Comedian Heath Franklin’s alter-ego Chopper entertained people at the new Garden Stage, where alternative act High Hoops performed later in the evening.

Among those watching High Hoops’ performance was Balu Brigada bass player and vocalist Guy Harrison.

R and V was like a massive nightclub, he said. Many of the acts were unknown to a lot of festival-goers but it hardly mattered.

“Most people here are about 18. It’s about going with your friends on a long road trip. It’s about the energy and the dancing, and going crazy.

“It’s about having a good time.”

Balu Brigada perform on the Garden Stage tonight at 9.45pm.

The much-anticipated rapper, actor and comedian Big Shaq was rescheduled from last night and will perform at 7.20pm tonight on the Vines Stage.

ORGAN-pulverising bass beats from hip-hop artist Schoolboy Q’s headline act on the main stage had a packed crowd heaving and chanting on the first night of the Rhythm and Vines festival last night.

The sold-out 15th anniversary Rhythm and Vines festival attracted 20,000 party people, including 12,300 campers.

Rain turned the tracks to the festival’s stages to mud but only seemed to add to the joyous spirit of the event.

Onehunga hip-hop collective SWIDT (See What I Did There?) and two 18-year-old Auckland producers known as Sachi set the tone for the evening with their performances on Vines stage.

Guernsey-born electronic music producer and grammy-nominated Mura Masa played multiple instruments and filled the Vines stage with percussive soundscapes. But the most anticipated act was Schoolboy Q.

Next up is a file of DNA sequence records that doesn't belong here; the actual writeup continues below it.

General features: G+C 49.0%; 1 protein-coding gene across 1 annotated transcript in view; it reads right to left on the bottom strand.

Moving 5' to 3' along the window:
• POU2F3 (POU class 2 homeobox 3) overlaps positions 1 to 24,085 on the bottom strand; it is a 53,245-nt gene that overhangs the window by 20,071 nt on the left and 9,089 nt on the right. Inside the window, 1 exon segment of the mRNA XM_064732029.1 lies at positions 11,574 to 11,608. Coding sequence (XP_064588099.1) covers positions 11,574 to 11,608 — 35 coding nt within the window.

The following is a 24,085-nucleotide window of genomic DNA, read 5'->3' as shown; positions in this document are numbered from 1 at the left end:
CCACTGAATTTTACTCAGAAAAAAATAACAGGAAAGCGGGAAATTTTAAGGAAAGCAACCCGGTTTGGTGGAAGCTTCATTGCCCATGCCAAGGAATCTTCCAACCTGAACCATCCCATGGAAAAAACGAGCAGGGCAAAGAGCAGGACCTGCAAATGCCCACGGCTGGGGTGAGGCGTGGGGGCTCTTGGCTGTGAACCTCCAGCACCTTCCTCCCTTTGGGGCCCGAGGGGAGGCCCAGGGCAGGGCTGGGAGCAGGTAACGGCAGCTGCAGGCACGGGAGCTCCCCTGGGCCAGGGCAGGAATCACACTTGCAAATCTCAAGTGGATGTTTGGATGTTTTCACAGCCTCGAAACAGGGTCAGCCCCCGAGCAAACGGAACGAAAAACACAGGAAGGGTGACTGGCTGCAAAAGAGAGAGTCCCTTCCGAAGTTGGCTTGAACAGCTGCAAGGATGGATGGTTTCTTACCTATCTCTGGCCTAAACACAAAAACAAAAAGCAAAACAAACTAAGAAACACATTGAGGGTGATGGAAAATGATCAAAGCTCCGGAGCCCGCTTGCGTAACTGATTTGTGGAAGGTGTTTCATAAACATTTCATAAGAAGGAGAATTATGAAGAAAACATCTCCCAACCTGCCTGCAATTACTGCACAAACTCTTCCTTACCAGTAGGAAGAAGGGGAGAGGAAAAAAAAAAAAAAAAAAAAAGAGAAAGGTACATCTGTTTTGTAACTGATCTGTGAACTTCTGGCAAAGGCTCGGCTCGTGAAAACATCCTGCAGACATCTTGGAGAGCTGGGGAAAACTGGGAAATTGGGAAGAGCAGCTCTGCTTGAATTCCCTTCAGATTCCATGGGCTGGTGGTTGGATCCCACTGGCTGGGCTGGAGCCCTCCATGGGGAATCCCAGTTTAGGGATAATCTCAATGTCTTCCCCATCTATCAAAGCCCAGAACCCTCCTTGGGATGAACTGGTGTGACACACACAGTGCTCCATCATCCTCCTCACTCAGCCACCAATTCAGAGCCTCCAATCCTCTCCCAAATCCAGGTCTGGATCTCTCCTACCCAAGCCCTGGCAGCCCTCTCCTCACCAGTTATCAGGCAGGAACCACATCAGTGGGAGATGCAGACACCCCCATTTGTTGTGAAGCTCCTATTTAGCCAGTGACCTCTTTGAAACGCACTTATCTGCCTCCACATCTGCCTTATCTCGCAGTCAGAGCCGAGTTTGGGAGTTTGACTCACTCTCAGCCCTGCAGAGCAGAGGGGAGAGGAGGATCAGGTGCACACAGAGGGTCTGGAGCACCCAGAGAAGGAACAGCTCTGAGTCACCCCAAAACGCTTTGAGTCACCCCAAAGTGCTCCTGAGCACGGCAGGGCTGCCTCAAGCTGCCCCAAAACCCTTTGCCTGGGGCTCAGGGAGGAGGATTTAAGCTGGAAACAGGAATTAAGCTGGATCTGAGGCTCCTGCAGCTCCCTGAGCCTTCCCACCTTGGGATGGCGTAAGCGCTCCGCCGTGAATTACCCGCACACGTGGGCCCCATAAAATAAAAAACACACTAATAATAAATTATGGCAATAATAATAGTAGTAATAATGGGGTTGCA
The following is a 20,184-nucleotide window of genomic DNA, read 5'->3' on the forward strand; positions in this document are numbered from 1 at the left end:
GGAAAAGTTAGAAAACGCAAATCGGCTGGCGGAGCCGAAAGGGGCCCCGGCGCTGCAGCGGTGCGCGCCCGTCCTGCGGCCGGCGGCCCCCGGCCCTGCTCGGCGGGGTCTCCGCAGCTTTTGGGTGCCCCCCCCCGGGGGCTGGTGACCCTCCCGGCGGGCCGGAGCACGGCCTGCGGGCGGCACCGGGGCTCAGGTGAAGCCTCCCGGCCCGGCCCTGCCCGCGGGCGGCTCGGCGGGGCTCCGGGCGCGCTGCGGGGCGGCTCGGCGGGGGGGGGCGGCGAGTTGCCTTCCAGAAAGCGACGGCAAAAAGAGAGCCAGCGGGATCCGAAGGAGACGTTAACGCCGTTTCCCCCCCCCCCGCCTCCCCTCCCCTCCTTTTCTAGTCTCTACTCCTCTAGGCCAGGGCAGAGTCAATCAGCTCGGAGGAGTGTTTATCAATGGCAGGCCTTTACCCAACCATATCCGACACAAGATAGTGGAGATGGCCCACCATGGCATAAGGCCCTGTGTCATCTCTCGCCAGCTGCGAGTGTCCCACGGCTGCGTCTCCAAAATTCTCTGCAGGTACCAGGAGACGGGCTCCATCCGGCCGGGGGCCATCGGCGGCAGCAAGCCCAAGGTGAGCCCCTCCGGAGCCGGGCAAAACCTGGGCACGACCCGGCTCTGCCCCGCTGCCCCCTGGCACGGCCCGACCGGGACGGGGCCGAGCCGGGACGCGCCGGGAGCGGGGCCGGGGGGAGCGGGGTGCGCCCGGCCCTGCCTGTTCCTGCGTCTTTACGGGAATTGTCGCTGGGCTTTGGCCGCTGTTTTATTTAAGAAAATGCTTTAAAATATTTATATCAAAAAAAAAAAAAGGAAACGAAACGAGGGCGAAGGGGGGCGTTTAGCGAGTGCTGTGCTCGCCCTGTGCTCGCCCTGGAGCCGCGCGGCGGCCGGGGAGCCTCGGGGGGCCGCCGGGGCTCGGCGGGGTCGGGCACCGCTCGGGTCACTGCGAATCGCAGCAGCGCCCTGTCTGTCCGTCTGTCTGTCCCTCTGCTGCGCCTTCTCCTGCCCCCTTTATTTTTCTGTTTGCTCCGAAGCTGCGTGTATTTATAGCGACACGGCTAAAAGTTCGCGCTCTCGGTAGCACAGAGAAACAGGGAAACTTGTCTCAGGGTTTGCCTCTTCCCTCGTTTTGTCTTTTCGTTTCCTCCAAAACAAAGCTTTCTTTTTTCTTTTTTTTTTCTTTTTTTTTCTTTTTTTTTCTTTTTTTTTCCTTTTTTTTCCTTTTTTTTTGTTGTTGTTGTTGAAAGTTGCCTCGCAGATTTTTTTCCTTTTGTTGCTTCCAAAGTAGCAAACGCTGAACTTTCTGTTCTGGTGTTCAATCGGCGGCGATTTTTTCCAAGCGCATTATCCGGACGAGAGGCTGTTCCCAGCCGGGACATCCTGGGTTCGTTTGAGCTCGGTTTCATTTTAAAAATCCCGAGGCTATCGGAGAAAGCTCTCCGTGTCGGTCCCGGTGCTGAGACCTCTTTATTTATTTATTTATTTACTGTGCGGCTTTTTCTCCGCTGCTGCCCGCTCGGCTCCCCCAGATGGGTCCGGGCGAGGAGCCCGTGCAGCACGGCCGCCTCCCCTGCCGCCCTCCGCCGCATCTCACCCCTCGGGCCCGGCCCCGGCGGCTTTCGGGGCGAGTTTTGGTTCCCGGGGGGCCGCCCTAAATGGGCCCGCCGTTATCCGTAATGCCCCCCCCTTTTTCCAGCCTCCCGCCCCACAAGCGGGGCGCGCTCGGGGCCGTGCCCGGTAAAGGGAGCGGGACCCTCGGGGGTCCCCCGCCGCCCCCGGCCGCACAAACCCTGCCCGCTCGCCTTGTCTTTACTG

Welcomed to Gisborne with a powhiri at the airport in the afternoon, the Los Angeles hip-hop artist was greeted at Waiohika Estate by French bulldog Kojak. (Schoolboy Q also owns a French bulldog that was famously misplaced by United Airlines this year.)

Schoolboy Q’s menacing beats had the crowd seething and chanting back with compelling tracks such as Gangsta.

At other locations around the R and V site, the new Rhythm Supertop was a powerhouse of EDM (electronic dance music) with sets from Max Key, Set Mo and Tiga.

Dancers revelled in the “Smirnoff Forest”, home to the Cellar Stage, while a sequinned concrete mixer acted as a giant mirrorball.

Comedian Heath Franklin’s alter-ego Chopper entertained people at the new Garden Stage, where alternative act High Hoops performed later in the evening.

Among those watching High Hoops’ performance was Balu Brigada bass player and vocalist Guy Harrison.

R and V was like a massive nightclub, he said. Many of the acts were unknown to a lot of festival-goers but it hardly mattered.

“Most people here are about 18. It’s about going with your friends on a long road trip. It’s about the energy and the dancing, and going crazy.

“It’s about having a good time.”

Balu Brigada perform on the Garden Stage tonight at 9.45pm.

The much-anticipated rapper, actor and comedian Big Shaq was rescheduled from last night and will perform at 7.20pm tonight on the Vines Stage.